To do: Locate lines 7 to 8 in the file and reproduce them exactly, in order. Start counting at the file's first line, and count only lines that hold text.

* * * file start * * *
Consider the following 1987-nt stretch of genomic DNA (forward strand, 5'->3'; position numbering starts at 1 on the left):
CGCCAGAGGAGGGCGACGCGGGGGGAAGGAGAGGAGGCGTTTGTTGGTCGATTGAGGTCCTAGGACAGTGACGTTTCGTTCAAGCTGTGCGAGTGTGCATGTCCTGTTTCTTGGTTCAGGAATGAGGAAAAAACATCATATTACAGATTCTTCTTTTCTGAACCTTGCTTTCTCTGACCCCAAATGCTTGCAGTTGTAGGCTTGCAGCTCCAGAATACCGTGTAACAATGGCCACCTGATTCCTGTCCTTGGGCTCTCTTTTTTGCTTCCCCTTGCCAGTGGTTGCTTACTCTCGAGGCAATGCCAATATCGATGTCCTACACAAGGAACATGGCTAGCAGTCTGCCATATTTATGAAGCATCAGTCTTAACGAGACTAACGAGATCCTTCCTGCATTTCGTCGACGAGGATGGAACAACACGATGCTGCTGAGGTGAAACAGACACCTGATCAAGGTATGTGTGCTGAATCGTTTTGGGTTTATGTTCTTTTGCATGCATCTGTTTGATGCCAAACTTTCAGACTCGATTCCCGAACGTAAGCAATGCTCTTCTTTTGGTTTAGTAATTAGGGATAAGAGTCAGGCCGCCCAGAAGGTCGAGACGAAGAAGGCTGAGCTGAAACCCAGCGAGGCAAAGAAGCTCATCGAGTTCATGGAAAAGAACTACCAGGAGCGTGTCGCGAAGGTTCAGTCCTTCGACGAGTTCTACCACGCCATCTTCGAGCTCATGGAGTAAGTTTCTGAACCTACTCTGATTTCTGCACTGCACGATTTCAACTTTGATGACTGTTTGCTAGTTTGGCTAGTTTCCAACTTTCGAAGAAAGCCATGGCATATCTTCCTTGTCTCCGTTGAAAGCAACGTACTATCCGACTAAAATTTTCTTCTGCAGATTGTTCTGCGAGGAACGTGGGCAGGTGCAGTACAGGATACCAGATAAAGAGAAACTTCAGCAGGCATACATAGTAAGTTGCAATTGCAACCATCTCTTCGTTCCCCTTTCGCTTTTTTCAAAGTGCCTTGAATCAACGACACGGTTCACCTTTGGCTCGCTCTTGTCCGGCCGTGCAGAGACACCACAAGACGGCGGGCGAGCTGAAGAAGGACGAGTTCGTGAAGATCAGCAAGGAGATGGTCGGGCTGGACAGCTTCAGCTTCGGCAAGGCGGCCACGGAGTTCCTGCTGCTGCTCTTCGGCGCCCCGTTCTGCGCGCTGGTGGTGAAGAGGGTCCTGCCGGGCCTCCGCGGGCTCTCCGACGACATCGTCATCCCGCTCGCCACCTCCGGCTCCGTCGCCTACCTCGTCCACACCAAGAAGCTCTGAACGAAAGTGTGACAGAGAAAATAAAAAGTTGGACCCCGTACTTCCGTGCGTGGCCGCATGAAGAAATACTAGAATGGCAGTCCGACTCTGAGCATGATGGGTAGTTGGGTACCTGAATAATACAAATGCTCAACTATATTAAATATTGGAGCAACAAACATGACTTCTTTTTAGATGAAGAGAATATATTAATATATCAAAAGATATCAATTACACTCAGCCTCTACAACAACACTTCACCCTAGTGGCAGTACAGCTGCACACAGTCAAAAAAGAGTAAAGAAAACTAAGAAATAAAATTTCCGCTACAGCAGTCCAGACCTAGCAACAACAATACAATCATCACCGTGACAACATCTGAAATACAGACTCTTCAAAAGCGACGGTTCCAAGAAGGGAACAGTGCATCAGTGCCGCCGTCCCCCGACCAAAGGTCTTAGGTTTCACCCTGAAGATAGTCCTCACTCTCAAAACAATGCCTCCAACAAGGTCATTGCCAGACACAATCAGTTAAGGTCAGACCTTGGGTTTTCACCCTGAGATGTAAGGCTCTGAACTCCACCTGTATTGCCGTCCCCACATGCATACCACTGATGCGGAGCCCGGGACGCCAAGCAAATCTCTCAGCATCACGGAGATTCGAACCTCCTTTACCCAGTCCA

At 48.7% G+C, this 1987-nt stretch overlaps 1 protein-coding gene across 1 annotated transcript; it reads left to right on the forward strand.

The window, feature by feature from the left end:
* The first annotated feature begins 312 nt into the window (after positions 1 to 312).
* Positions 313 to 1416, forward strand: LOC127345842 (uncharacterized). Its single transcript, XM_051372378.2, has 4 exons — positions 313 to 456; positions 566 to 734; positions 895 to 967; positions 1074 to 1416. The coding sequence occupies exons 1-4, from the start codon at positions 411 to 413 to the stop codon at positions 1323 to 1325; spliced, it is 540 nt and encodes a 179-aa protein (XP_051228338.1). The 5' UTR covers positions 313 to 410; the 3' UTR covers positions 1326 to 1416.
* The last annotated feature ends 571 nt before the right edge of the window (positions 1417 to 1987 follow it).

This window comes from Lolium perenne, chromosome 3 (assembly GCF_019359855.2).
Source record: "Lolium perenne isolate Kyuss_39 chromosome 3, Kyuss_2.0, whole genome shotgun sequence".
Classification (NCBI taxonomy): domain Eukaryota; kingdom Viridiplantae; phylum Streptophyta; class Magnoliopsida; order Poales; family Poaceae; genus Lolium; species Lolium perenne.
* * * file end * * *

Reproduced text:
* The last annotated feature ends 571 nt before the right edge of the window (positions 1417 to 1987 follow it).

This window comes from Lolium perenne, chromosome 3 (assembly GCF_019359855.2).